Some commentators suggest that the way to get boys to read more books is to give them no choice. Take away video games and the kind of gross out humour books generally aimed at boys and provide only wholesome literature. I’m not convinced: making any item contraband merely increases its desirability.

Two things need to change. One, I’ve mentioned above: we need to recognise the legitimacy of reading materials not bound between embossed covers. The other is harder. We need to allow our boys to take pleasure in literature on their own terms. We need to stop gendering historical fiction, true life stories, classics and a great many other genre as female, and make them more appealing to male readers.

By recognising the value in the literature boys do consume, we take the pressure off. By de-gendering available literature we make it more attractive. Maybe then we will see some closure of the gap between the book reading habits of girls and boys.

Related reading.

Boys read as much as girls, but prefer the simpler books, Independent March 2010.

Warning over reading standards as children shun tough books, Telegraph March 2011.

Gender and reading habits, part one: Let’s hear it for the boys, comiXology, March 2008.

*Incidental questions. When does a script, and undeniably literary form, become a TV show? What makes a play literature but a movie not?


Rousseau. JJ ([1762] 1979),  Emile or On Education, trans. Alan Bloom. New York: Basic

Topping, K. J. (2010). Assessment in school – Literacy: reading. In McGaw, B., Peterson, P. L., & Baker, E. (Eds.), International encyclopedia of education, 3rd edition (Section on Educational Assessment). Oxford & St Louis, MO: Elsevier.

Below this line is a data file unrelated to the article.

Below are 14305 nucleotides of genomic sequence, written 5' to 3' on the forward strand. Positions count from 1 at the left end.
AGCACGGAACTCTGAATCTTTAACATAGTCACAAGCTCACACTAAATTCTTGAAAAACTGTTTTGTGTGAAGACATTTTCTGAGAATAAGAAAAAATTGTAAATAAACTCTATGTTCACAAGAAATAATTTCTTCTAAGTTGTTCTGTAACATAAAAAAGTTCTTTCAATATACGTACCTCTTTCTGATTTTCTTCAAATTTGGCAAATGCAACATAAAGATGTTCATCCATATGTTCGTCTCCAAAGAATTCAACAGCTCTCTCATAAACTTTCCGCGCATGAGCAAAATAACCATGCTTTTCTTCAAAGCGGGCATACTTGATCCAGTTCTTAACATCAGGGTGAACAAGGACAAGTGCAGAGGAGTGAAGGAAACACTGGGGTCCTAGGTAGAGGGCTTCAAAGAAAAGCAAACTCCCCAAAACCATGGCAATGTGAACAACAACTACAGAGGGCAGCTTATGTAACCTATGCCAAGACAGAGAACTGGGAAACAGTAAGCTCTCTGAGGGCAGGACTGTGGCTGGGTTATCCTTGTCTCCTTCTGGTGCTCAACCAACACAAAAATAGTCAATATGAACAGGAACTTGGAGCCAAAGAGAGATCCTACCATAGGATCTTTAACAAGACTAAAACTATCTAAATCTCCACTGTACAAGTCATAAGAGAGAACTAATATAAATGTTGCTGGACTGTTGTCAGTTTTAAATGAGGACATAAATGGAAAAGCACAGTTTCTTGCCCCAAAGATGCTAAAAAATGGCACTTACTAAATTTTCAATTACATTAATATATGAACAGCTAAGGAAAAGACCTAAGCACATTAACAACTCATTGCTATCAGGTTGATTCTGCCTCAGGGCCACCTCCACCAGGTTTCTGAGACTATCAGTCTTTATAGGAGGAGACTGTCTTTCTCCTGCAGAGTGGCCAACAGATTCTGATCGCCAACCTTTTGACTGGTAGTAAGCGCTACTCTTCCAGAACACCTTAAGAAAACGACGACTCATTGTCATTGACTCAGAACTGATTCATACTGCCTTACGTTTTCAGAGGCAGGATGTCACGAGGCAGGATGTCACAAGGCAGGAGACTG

3 responses »

  1. nathaniel mathews

    I wonder what relationship the myths of what boys read today has to the birth of the novel in the 19th century, where this serialised fiction was initially viewed as a feminine interest only

    • That’s a really interesting question, and one to which I don’t immediately know the answer. What follows is entirely conjecture.

      More expensive serialised fiction was possibly seen as a feminine interest because it was middle- and upper-class women who actually had the time to read – a lot of them are morally improving or discuss the inequities of society, which doesn’t seem to surprising considering the social value placed on womens’ charitable works.

      Cheap serialised fiction like the penny dreadfuls which were marketed toward the working classes, and which were followed by magazines marketed toward boys (like Boys of England) which contained the same kind of gory and high adventure stories. Perhaps it’s to do with the limited time available for reading – stories had to pack a punch because working people couldn’t afford to spend a lot of time on leisure activities. Of course that doesn’t take into account wildly differing literacy levels over the classes.

  2. Pingback: Review: Prankenstein, Andy Seed | TreasuryIslands